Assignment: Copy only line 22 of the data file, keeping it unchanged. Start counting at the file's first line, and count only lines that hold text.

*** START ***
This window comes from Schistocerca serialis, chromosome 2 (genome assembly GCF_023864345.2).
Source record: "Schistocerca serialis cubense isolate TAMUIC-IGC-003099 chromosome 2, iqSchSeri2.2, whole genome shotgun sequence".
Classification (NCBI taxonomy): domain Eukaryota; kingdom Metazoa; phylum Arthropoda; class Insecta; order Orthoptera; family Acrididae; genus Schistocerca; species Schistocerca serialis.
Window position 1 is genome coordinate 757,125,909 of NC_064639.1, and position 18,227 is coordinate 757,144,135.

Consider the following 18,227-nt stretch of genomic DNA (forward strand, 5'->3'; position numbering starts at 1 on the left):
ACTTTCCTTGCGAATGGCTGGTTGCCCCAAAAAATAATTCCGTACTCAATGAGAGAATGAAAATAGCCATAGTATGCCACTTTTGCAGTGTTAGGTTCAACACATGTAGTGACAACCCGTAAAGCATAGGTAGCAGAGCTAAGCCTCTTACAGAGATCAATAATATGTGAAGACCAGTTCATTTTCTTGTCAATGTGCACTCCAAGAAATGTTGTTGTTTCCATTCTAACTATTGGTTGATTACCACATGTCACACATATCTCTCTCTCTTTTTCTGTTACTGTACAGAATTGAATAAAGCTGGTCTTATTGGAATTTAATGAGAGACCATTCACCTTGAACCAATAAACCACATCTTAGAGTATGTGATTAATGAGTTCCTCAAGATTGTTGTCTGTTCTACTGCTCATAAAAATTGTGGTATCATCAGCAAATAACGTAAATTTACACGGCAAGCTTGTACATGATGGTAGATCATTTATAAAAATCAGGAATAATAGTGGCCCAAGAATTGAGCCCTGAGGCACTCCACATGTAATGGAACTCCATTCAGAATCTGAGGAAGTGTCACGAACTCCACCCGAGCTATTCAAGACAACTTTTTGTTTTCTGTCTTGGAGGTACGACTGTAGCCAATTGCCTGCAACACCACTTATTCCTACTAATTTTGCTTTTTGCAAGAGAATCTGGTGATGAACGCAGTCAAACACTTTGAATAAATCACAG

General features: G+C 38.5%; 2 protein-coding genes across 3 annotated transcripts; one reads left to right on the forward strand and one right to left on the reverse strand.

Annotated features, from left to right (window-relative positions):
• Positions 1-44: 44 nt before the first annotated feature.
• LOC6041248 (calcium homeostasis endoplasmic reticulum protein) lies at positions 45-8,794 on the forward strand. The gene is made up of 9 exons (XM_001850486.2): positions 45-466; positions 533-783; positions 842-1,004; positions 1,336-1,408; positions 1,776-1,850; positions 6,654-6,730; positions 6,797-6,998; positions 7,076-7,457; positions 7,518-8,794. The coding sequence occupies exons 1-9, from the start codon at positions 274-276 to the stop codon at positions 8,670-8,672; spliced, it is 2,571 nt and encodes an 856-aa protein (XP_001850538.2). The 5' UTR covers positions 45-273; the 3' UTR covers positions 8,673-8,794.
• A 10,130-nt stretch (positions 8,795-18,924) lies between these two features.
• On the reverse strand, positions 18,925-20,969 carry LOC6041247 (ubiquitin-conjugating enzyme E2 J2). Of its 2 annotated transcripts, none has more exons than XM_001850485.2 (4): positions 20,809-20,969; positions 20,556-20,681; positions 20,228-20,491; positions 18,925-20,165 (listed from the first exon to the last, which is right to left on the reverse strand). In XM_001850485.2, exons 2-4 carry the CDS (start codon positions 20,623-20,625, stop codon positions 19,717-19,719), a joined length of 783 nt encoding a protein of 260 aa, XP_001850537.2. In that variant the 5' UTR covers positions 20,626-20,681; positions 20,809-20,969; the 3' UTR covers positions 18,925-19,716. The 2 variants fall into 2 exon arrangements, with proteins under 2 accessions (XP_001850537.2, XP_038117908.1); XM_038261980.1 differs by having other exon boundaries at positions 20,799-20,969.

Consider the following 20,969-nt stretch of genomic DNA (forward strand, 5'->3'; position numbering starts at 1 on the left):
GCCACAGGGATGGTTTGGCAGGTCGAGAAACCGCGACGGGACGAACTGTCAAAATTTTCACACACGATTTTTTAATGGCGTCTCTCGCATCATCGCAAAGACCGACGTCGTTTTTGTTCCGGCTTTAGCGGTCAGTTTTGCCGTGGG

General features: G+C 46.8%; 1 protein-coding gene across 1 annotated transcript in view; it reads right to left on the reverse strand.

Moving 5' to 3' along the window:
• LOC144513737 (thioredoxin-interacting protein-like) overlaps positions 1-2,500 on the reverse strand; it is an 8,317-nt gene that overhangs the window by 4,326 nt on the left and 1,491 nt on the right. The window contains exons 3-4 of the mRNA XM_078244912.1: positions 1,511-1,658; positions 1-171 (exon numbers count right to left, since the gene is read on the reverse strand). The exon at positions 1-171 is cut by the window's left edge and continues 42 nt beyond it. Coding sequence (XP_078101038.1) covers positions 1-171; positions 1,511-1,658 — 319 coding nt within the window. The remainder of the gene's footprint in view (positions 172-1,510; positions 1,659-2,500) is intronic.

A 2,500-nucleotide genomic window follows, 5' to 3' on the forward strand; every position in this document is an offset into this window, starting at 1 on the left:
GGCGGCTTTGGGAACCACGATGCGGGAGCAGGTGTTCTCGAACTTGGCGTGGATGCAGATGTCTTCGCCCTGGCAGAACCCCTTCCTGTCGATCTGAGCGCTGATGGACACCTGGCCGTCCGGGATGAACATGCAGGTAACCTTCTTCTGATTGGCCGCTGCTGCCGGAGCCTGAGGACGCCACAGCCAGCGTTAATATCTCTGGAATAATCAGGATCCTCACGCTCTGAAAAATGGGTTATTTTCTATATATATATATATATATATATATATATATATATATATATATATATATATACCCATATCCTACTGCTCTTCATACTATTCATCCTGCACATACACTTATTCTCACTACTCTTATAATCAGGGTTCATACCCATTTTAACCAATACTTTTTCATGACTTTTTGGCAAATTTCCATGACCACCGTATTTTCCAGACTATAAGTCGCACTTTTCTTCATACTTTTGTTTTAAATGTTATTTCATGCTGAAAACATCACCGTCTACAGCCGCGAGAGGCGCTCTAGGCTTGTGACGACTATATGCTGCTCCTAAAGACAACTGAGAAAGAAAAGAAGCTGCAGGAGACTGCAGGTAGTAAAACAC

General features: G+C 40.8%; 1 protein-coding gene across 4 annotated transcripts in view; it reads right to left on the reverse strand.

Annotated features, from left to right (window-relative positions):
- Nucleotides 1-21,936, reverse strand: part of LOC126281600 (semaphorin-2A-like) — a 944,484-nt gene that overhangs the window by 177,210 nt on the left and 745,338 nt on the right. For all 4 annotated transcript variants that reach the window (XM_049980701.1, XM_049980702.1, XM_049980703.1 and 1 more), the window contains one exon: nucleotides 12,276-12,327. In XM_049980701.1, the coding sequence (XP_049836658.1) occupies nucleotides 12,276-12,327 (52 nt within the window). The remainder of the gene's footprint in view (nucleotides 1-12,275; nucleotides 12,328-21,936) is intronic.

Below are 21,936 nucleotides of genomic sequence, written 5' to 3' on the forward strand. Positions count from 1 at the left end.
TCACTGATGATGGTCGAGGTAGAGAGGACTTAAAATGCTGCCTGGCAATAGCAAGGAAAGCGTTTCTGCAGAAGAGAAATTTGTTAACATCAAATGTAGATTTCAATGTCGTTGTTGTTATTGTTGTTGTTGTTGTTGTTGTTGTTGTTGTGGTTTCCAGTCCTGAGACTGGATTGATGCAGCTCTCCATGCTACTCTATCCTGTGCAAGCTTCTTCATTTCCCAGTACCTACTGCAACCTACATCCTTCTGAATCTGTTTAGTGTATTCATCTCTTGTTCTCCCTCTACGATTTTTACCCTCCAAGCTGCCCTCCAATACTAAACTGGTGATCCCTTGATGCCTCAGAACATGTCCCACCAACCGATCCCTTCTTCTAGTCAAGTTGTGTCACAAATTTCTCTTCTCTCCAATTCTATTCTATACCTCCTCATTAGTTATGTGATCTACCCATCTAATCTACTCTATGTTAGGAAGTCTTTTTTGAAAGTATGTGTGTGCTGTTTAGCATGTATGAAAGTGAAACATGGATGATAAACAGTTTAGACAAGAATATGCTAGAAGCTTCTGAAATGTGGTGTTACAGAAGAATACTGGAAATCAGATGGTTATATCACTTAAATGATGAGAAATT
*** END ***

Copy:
- Nucleotides 1-21,936, reverse strand: part of LOC126281600 (semaphorin-2A-like) — a 944,484-nt gene that overhangs the window by 177,210 nt on the left and 745,338 nt on the right. For all 4 annotated transcript variants that reach the window (XM_049980701.1, XM_049980702.1, XM_049980703.1 and 1 more), the window contains one exon: nucleotides 12,276-12,327. In XM_049980701.1, the coding sequence (XP_049836658.1) occupies nucleotides 12,276-12,327 (52 nt within the window). The remainder of the gene's footprint in view (nucleotides 1-12,275; nucleotides 12,328-21,936) is intronic.